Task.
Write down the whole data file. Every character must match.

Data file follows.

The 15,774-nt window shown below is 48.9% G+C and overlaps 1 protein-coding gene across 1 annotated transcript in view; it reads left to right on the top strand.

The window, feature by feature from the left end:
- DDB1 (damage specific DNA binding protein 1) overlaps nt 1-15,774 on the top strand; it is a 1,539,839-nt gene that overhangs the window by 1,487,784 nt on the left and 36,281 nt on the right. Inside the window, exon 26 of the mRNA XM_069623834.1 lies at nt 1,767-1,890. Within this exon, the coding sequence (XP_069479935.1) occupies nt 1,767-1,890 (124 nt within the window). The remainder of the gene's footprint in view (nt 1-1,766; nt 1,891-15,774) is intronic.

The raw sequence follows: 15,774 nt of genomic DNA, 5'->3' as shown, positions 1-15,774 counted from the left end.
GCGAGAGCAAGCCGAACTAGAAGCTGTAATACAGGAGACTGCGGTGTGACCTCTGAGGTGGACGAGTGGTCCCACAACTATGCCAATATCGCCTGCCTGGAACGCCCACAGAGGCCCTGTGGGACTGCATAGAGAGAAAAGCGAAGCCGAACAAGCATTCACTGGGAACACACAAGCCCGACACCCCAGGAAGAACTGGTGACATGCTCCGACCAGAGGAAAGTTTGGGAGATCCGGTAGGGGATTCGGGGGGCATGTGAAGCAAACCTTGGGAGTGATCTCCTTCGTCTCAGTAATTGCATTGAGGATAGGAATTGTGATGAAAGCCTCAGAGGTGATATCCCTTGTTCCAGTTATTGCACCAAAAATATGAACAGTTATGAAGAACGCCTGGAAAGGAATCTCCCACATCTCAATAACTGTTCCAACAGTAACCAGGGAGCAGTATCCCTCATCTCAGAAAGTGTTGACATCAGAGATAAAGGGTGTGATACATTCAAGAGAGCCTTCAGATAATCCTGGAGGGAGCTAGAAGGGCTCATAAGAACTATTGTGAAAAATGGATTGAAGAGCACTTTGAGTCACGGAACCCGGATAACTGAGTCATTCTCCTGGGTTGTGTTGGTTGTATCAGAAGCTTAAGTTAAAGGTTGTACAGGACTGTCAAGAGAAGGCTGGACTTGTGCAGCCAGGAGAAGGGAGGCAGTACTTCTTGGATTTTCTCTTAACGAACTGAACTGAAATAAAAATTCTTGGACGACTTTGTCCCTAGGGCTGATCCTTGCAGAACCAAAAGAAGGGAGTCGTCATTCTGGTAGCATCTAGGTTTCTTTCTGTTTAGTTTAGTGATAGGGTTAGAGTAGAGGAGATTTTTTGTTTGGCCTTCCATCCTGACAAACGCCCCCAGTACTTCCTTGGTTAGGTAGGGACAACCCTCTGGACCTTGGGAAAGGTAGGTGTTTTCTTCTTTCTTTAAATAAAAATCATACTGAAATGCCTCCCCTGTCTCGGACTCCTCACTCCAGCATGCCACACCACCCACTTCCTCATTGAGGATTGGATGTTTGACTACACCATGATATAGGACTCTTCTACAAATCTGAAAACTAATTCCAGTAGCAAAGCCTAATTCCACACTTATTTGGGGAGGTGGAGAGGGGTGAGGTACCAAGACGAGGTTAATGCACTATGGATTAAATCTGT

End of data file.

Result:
The 15,774-nt window shown below is 48.9% G+C and overlaps 1 protein-coding gene across 1 annotated transcript in view; it reads left to right on the top strand.

The window, feature by feature from the left end:
- DDB1 (damage specific DNA binding protein 1) overlaps nt 1-15,774 on the top strand; it is a 1,539,839-nt gene that overhangs the window by 1,487,784 nt on the left and 36,281 nt on the right. Inside the window, exon 26 of the mRNA XM_069623834.1 lies at nt 1,767-1,890. Within this exon, the coding sequence (XP_069479935.1) occupies nt 1,767-1,890 (124 nt within the window). The remainder of the gene's footprint in view (nt 1-1,766; nt 1,891-15,774) is intronic.

The raw sequence follows: 15,774 nt of genomic DNA, 5'->3' as shown, positions 1-15,774 counted from the left end.
GCGAGAGCAAGCCGAACTAGAAGCTGTAATACAGGAGACTGCGGTGTGACCTCTGAGGTGGACGAGTGGTCCCACAACTATGCCAATATCGCCTGCCTGGAACGCCCACAGAGGCCCTGTGGGACTGCATAGAGAGAAAAGCGAAGCCGAACAAGCATTCACTGGGAACACACAAGCCCGACACCCCAGGAAGAACTGGTGACATGCTCCGACCAGAGGAAAGTTTGGGAGATCCGGTAGGGGATTCGGGGGGCATGTGAAGCAAACCTTGGGAGTGATCTCCTTCGTCTCAGTAATTGCATTGAGGATAGGAATTGTGATGAAAGCCTCAGAGGTGATATCCCTTGTTCCAGTTATTGCACCAAAAATATGAACAGTTATGAAGAACGCCTGGAAAGGAATCTCCCACATCTCAATAACTGTTCCAACAGTAACCAGGGAGCAGTATCCCTCATCTCAGAAAGTGTTGACATCAGAGATAAAGGGTGTGATACATTCAAGAGAGCCTTCAGATAATCCTGGAGGGAGCTAGAAGGGCTCATAAGAACTATTGTGAAAAATGGATTGAAGAGCACTTTGAGTCACGGAACCCGGATAACTGAGTCATTCTCCTGGGTTGTGTTGGTTGTATCAGAAGCTTAAGTTAAAGGTTGTACAGGACTGTCAAGAGAAGGCTGGACTTGTGCAGCCAGGAGAAGGGAGGCAGTACTTCTTGGATTTTCTCTTAACGAACTGAACTGAAATAAAAATTCTTGGACGACTTTGTCCCTAGGGCTGATCCTTGCAGAACCAAAAGAAGGGAGTCGTCATTCTGGTAGCATCTAGGTTTCTTTCTGTTTAGTTTAGTGATAGGGTTAGAGTAGAGGAGATTTTTTGTTTGGCCTTCCATCCTGACAAACGCCCCCAGTACTTCCTTGGTTAGGTAGGGACAACCCTCTGGACCTTGGGAAAGGTAGGTGTTTTCTTCTTTCTTTAAATAAAAATCATACTGAAATGCCTCCCCTGTCTCGGACTCCTCACTCCAGCATGCCACACCACCCACTTCCTCATTGAGGATTGGATGTTTGACTACACCATGATATAGGACTCTTCTACAAATCTGAAAACTAATTCCAGTAGCAAAGCCTAATTCCACACTTATTTGGGGAGGTGGAGAGGGGTGAGGTACCAAGACGAGGTTAATGCACTATGGATTAAATCTGT